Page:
‘The Courage of a Samurai’ Book Review


Note: This book was sent to me. All opinions are my own.

Firstly to Lori Tsugawa Whaley, I apologise for this review taking so long to go up. I had a breakdown prior to returning to university, then major issues with the SSRIs I was taking before I returned to university, and am currently going through regular crying episodes over meeting deadlines for the final year of this degree. With that said, let’s get on to the review!

If I waited until I got to the very last page of The Courage of a Samurai to write this up, it’d take even longer to get it online than it already has. Not only am I a slow reader, but I have to put my health above everything. I often have different books on the go depending on term time and the like, but I feel so passionate about the stories told by Whaley that I had to talk about it now!


The book features the stories of several influential people in Japanese history, many which, from a western mindset, I imagine are people that we’re less aware of/ unaware of altogether. It was greatly useful to have the people’s stories divided by the principles mentioned in the title, that being:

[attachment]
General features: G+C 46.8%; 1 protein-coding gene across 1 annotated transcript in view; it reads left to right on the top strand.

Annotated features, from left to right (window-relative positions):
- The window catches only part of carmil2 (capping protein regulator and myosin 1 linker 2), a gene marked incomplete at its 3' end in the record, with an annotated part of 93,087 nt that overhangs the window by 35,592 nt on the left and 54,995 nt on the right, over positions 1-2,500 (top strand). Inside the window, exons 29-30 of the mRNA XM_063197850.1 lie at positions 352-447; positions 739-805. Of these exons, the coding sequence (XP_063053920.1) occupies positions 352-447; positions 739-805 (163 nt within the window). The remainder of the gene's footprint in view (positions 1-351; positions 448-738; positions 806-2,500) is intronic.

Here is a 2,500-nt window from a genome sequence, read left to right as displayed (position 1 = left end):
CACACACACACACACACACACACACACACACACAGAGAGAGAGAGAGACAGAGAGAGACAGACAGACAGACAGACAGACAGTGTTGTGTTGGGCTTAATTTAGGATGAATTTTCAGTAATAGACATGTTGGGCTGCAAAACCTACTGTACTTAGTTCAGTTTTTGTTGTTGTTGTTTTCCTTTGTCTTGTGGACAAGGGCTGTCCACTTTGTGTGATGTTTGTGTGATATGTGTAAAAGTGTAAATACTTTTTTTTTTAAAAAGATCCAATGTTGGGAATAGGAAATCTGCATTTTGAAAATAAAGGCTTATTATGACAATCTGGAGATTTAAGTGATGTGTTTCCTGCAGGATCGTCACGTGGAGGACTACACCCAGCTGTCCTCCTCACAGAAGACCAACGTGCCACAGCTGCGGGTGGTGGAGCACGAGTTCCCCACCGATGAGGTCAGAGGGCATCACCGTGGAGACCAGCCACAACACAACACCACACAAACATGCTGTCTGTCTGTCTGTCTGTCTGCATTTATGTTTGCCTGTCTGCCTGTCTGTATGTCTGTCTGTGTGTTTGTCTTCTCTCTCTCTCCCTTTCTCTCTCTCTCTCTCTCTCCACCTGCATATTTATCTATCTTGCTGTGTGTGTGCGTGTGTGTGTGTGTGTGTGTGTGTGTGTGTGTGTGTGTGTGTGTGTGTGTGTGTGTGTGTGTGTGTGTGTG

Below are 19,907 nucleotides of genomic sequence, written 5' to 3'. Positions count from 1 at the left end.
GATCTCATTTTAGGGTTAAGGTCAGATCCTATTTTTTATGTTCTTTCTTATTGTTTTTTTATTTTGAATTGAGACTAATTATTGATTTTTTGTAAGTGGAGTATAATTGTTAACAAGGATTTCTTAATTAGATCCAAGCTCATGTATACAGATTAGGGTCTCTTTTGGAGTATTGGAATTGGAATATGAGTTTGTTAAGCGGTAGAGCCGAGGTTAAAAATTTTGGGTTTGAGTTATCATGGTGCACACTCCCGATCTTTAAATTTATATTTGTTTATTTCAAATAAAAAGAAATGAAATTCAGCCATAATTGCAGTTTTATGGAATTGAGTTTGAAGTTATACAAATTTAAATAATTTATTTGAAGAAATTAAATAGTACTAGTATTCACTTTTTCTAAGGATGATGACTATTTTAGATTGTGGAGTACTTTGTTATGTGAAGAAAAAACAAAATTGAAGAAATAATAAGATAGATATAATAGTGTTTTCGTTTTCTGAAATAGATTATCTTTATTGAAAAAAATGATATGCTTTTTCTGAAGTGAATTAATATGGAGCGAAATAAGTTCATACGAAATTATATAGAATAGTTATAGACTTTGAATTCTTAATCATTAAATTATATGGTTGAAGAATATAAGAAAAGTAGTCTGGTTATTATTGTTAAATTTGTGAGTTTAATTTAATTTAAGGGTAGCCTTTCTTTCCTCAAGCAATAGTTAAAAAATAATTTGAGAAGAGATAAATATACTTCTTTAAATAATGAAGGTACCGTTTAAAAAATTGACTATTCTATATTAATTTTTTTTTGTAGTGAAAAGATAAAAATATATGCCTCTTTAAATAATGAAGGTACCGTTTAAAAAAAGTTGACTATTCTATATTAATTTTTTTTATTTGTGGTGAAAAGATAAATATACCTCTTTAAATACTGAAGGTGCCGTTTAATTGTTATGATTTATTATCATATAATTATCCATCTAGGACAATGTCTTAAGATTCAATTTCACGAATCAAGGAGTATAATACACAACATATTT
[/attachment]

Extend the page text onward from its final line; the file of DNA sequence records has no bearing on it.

• Courage
  • Integrity
  • Benevolence
  • Respect
  • Honesty
  • Honor
  • Loyalty

Living by each of these principles is an interesting concept to think of, although it does remind me of words used in a school’s ethics code! We don’t think on a day-to-day basis on whether we are applying these principles to how we live our lives, but instead, focus on getting through each moment as it approaches us. I’d like to think that with each decision made, rather than reacting with impulse, I should instead see if I’m applying these actions to the way I want to lead my life.

My favourite story was of Chiune Sugihara, a man who helped many Jewish people escape the Nazis and flee from Lithuania to lead a new life in Japan or in parts of China that were occupied by the Japanese. The work he did to bring so many people to safety wasThis was the first time for me to have even heard the name ‘Chiune Sugihara’, so I’m thankful that Whaley has made the people in her book known, as they’re certainly not people that I would have come across in a secondary school history class!

Thank you once again for allowing me to review your book Lori, and also my deepest apologies for it taking so long to get that review out.


If you’d like to support Lori Tsugawa Whaley, you can buy her book using the link below:

[amazon_link asins=’B01M4NRDSH’ template=’ProductGrid’ store=’seabanana-21′ marketplace=’UK’ link_id=’34f28840-ef19-11e7-ba6f-9b771d03830f’]

Leave a Reply

Your email address will not be published. Required fields are marked *